An In-Depth Look at Bruce Weber, Part I

I recently picked up "Bruce Weber: Through My Eyes," which is the book that detailed the greatest season in Illinois basketball history. As the sub-title described, it was the "Inside look at the man, the coach and the greatest season in Illinois history." 
It was a writing of the historic 2004-05 campaign when, in Weber's second season and the 100th year of basketball at the university, the Illini won its first 29 games, ended up 37-2, and second only to North Carolina in the NCAA Tournament. 
It was a season summarized this way by book author Mark Tupper: "They'll say an unselfish team led by second-year coach Bruce Weber became the school's first to reach the national championship game. They'll say fans followed this team in record numbers, that the Orange became the benchmark color of the Illini Nation, and how something magical occurred on a journey two years in the making." 
Along with the "Orange Krush" ride to history, within the writing were some tidbits about Weber's background that perhaps you haven't learned in his first year-plus in Manhattan. 
THE VOICE: It's been called raspy, gravelly or even squeaky. As Tupper pens: "It's as though he has gargled with razor blades or sipped from a bag of wet sand." 
But it's all for good reason. 
As a young kid, Weber had a host of ear and throat infections, which resulted in a surgery to burn polyps off his vocal chords. 
Even as a young kid, doctors warned the young Weber boy not to yell. 
To that, Weber laughed, "Well, our house was loud. We had five kids, a dog and friends were over all the time. My dad had a hearing aid from an accident in the military, and when we came home you had to yell like crazy to get his attention. 
"The doctors went as far to suggest that I never go into any profession where I had to yell a lot," continued Weber. "That became a joke because I was the loudest person and yelled the most." 
THE WEBER HOME: Louis and Dawn Weber had five children - daughters Carrie and Jan, plus sons Ron, David and Bruce - in their modest Milwaukee home. 
Louie worked for Heil Company, which made dump trucks, plus had a second job of being a distributor for truck parts. He loved sports and even played hoops until he was 60 years of age. 
Bruce defined his father as "street smart - not book smart - but street smart, and his whole life was people. He loved talking."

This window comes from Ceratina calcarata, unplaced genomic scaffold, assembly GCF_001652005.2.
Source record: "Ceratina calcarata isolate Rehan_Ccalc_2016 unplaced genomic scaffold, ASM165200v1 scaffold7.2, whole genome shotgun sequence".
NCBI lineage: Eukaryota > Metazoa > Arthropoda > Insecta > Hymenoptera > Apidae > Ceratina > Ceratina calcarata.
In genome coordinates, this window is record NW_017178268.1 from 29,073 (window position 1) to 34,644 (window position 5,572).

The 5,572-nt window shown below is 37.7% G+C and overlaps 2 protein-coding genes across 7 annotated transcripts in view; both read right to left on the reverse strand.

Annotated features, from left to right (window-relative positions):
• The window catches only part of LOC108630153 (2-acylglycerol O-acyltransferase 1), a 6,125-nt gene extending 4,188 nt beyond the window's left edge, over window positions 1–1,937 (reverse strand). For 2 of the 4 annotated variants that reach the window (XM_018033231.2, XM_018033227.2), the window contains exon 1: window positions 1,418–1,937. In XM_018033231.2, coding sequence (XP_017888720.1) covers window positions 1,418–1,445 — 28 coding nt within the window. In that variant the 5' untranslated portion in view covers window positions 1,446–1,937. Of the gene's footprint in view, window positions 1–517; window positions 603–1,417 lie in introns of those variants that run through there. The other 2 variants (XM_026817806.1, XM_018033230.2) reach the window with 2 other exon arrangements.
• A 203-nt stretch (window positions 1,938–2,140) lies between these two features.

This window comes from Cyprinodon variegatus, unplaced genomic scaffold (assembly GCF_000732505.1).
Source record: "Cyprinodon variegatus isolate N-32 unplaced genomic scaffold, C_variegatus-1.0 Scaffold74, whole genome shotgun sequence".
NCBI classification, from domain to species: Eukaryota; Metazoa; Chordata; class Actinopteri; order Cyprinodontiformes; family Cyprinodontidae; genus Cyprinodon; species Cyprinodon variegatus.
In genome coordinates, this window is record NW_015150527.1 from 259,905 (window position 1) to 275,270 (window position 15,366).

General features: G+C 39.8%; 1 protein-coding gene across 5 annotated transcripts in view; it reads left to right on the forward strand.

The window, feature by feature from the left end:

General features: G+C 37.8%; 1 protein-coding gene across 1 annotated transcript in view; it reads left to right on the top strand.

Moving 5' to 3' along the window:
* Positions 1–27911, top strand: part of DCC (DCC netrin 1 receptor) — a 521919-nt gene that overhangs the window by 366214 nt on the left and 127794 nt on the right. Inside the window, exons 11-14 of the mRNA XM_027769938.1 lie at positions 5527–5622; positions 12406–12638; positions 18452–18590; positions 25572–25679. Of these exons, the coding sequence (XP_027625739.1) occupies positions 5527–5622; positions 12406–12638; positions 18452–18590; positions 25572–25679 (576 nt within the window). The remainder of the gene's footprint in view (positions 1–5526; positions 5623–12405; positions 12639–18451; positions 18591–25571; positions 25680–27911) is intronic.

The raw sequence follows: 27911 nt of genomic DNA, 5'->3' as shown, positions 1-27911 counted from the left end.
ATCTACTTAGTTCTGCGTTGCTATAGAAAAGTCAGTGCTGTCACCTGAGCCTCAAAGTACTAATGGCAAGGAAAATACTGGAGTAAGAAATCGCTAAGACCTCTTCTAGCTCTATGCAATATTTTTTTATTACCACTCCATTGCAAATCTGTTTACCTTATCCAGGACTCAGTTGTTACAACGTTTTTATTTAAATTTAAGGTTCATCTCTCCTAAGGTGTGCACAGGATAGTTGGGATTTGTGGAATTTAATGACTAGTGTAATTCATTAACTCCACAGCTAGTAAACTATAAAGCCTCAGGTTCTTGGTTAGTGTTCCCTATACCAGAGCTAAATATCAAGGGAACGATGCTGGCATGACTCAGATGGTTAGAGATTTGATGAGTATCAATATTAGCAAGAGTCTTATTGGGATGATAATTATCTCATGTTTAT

Now 57 years of age, Weber adds, "My relationship with him was good, but at the same time, he was tough on us. He was real tough on us. That's how it was in that day and age." 
As a kid, Weber defined his life as "simple," and one where "...I went to the playground every single day. I played until it got dark, and when it got dark we went to someone's house and played in their driveway." 
It was the 1960s, and as Weber relates, those were turbulent times with racial tension in the inner-city of Milwaukee. 
"You weren't supposed to leave your house. When we did go to the park to play, the police told us to go home," Weber recalled. 
At home, it was more sports whether it be a basketball court outlined in duck -tape in the basement, playing "strike out" baseball in the basement with a whiffle ball, or the Weber clan playing football on their knees in the living room. 
"Everyone loved to come to our house because you could do anything you wanted," said Weber, who defined his mother as one of patience and understanding. 
While limited in funds, the Weber family found ways to get to Marquette games and Milwaukee Bucks NBA games on "Buck Night" when tickets literally cost $1. Plus the family listened to any game they could find on the radio. 
Sports, and especially basketball, was the way of life in the Weber home. 
DID YOU KNOW: When Kansas State stunned No. 1 seeded Purdue, 73-70, at the 1988 NCAA Midwest Regional in Pontiac, Mich., Weber was an assistant coach to Gene Keady. 
BIG BUCKS: While his coaching contract has a couple of commas in it today, it wasn't always that way. At Western Kentucky, Weber made $200 a month for 10 months for a hefty $2,000 salary. 
Later at Purdue as a first-year assistant in 1980-81, Weber made $4,000, which included camp revenue. 
On Thursday, we will examine more on the life of K-State basketball coach Bruce Weber. 

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